Trans fats are fats formed when hydrogen gas reacts with liquid vegetable oil. Sound like something only food scientists have to deal with? Think again. Chances are you’re eating trans fats every day. Chances are they could end up killing you.

Unlike other forms of fat, trans fats are not necessary for life, our bodies just don’t need them. So why are we eating them?

Why Do Food Manufacturers Use Trans Fats?

When vegetable oil is turned into trans fat, or partially hydrogenated, it becomes harder and can be used in a variety of products. Margarine, cooking fats for deep frying, shortening, and baking fats are prime examples.

Using hydrogenated vegetable oil in these products is an easy, inexpensive alternative to naturally occurring forms of hard fat. Add to this that trans fats have a very long shelf-life and you get a combination that many food manufacturers just can’t resist.

Trans fats have been used prevalently for the last twenty years, but it wasn’t until the 1990s that research began to identify their health risks.

Trans Fat Health Risks

We all know that eating saturated fats raises the level of bad cholesterol, or Low Density Lipoprotein (LDL), in our blood. But at least that’s where it stops. Trans fats, on the other hand, not only increase LDL, they also lower good cholesterol, or High Density Lipoprotein (HDL) – the substance that helps remove cholesterol build-up from artery walls.

As a result of this double-whammy, trans fats have been solidly linked to an increased risk of heart disease, type-2 diabetes, heart attacks and strokes.

Trans Fat Foods

Low levels of natural trans fats occur in meat and dairy products, but the vast majority of trans fats in our diet result from the chemically made trans fats that food manufacturers add to their products.

Foods in which you’ll find trans fats include:

  • Commercially baked goods – cakes, biscuits, crackers, muffins, donuts, pies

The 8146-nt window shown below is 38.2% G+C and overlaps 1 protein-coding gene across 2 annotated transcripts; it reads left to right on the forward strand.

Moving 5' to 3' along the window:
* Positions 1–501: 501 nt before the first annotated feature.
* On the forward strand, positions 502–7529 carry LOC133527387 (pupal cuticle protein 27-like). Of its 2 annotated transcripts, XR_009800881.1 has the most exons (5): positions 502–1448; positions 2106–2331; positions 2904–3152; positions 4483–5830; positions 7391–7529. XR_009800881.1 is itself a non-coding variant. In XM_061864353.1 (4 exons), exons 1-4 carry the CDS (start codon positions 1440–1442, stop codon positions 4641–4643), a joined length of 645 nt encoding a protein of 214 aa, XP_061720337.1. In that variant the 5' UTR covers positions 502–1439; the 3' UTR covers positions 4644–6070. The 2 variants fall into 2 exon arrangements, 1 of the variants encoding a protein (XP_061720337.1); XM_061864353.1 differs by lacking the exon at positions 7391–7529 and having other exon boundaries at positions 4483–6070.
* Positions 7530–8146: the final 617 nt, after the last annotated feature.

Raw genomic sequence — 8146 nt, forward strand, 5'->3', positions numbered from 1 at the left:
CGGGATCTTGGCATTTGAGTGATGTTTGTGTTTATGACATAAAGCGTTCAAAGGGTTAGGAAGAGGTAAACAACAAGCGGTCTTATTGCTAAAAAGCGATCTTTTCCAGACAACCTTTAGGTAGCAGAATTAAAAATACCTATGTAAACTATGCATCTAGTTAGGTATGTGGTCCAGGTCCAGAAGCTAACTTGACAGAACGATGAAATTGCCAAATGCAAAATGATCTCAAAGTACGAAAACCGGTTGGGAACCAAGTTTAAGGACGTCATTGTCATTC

• Snack foods
  • Junk foods
  • Fried foods
  • Microwave popcorn
  • Margarine

One of the qualities of trans fats is that they can be used over and over again for frying – an attractive commercial aspect for restaurants and junk food retailers.

Safe Levels

As trans fats are not needed by the body it’s questionable whether any safe level of consumption exists. However, the recommendation by the World Health Organisation (WHO) is that we should consume no more than one percent of our total daily calories as trans fats. In an average diet of 2000 calories this is less than 2 grams a day.

That’s not much to start with, but if you remember that we’re already getting some trans fat through meat and dairy products, there’s virtually no room for them to be added to our food as well.

The Good News and the Bad News for New Zealand

The good news is, that on average, New Zealanders consume less trans fats than countries like the United States. Food Standards Australia New Zealand (FSANZ) indicates that we obtain only 0.7 percent of our calories through trans fats, well below the WHO recommendation.

The bad news is that, unlike many other developed countries, New Zealand does not force food manufacturers to state on food labels that their products contain trans fats, unless those products make a specific fat-related nutritional claim (low cholesterol content, high EFA content etc.).

This is a particularly poor form of labelling as, for the general population, the largest source of trans fat intake is likely to be through commercial baked goods and fried junk food – foods which are not obliged to say anything about their trans fat content.

What Can You Do?

The obvious course of action is to remove trans fats from your diet as much as possible.

  • Substitute healthy non-hydrogenated polyunsaturated and monounsaturated oils for hard, trans fat frying oils.
  • Bake at home using healthy ingredients rather than buying commercially baked goods.
  • Reduce your intake of junk food and commercially fried food.
  • Most importantly – read the label. Although the trans fat content may not be stated, ingredients such as “partially hydrogenated vegetable oil” often are. If you see the phrase partially hydrogenated anywhere on the packet, the product will contain trans fats. Leave it on the shelf.

While saturated fats and cholesterol are popular topics of conversation when it comes to health issues, trans fats have a lower profile. These fats, though, are the most dangerous we consume and turning a blind eye to them, pretending they don’t exist simply because manufacturers don’t list them, could be a sure-fire way of ending up in the cardiac ward.

See what California is doing about trans fats here:

Tags: , , , , , , , , , , , , , , , , , , ,


  1. Thanks to this blog and others I have started a raw food diet. I’m amazed how more energy I have and I sleeping better than I have done for years!
    Thanks again!

    VA:F [1.9.17_1161]
    Rating: 0.0/5 (0 votes cast)

Post a Comment